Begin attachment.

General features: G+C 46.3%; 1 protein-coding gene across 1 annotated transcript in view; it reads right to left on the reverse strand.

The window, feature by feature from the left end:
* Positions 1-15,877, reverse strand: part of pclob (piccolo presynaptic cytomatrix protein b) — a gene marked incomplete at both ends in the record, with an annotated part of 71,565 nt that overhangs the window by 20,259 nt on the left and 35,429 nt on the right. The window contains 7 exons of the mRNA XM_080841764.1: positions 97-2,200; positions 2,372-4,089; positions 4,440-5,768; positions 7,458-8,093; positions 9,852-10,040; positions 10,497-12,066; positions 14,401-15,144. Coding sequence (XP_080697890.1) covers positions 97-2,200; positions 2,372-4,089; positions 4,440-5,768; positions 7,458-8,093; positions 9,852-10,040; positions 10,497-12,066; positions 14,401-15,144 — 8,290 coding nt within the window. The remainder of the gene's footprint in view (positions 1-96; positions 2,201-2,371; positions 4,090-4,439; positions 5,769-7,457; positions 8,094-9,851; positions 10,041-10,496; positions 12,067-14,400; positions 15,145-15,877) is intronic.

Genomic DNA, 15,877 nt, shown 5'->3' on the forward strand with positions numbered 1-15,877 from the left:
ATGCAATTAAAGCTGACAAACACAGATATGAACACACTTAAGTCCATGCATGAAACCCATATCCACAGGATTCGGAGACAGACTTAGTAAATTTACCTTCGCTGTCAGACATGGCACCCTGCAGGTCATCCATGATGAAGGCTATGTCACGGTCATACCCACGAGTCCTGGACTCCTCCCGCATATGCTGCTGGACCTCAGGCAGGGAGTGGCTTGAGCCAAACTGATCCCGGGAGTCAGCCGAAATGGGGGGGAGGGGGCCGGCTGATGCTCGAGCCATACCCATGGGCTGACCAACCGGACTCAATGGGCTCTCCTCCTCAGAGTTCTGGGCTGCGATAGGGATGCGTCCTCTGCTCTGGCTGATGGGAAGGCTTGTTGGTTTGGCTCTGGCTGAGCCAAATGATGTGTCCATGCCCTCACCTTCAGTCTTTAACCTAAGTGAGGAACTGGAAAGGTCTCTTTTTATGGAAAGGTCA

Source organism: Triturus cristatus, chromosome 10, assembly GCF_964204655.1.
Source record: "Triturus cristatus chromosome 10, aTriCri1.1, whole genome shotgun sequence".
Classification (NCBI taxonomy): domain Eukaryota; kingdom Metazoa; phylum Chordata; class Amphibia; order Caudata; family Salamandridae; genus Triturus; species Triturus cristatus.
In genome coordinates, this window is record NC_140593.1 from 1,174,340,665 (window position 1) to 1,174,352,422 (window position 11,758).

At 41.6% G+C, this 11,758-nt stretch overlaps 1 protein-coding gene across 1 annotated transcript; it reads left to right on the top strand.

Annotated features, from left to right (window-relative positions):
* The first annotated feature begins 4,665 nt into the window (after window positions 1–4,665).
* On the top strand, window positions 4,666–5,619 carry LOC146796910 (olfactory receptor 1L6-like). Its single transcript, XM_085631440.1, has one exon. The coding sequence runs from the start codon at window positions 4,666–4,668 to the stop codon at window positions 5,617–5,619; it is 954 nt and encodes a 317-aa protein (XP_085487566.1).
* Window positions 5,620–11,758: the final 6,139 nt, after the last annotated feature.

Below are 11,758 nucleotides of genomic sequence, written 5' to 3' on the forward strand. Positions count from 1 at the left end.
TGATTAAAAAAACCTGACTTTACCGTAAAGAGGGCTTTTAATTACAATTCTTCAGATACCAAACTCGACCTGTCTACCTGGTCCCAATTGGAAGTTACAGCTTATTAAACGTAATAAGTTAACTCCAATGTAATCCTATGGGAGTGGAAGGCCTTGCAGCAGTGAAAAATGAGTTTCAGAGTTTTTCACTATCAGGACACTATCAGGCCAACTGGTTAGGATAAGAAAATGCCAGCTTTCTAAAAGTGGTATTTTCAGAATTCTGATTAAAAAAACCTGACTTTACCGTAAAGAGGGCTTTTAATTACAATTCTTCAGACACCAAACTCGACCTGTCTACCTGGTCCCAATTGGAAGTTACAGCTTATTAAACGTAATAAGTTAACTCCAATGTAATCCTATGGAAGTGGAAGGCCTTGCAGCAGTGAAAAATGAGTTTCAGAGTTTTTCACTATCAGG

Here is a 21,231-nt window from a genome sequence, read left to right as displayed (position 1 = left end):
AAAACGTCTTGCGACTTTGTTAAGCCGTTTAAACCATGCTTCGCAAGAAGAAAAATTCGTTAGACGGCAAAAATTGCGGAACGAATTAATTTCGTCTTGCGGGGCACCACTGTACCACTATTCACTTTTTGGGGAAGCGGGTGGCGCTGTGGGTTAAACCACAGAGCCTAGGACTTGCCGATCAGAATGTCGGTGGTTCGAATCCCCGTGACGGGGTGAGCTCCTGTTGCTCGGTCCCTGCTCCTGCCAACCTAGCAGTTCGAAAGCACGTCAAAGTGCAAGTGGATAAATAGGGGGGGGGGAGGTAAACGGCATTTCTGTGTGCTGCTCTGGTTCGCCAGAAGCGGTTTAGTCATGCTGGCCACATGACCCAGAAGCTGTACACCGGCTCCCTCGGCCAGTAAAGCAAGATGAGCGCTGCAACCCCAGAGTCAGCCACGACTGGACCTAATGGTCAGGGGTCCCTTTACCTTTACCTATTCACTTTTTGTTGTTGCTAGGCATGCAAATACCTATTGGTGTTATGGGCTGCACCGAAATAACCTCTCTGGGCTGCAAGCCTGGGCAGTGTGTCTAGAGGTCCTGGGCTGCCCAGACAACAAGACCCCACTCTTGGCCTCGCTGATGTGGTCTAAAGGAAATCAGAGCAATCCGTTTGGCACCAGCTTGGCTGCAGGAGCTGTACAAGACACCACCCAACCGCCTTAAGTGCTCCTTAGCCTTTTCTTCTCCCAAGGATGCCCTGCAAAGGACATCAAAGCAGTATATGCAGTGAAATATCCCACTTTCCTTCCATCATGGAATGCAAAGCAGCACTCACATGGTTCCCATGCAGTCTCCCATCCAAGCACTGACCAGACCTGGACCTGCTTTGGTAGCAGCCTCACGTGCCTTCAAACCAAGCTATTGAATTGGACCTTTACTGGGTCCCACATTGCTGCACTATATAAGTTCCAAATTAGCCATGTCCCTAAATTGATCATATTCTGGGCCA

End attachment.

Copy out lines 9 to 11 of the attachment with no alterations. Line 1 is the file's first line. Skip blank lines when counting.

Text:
In genome coordinates, this window is record NC_140593.1 from 1,174,340,665 (window position 1) to 1,174,352,422 (window position 11,758).

At 41.6% G+C, this 11,758-nt stretch overlaps 1 protein-coding gene across 1 annotated transcript; it reads left to right on the top strand.

Annotated features, from left to right (window-relative positions):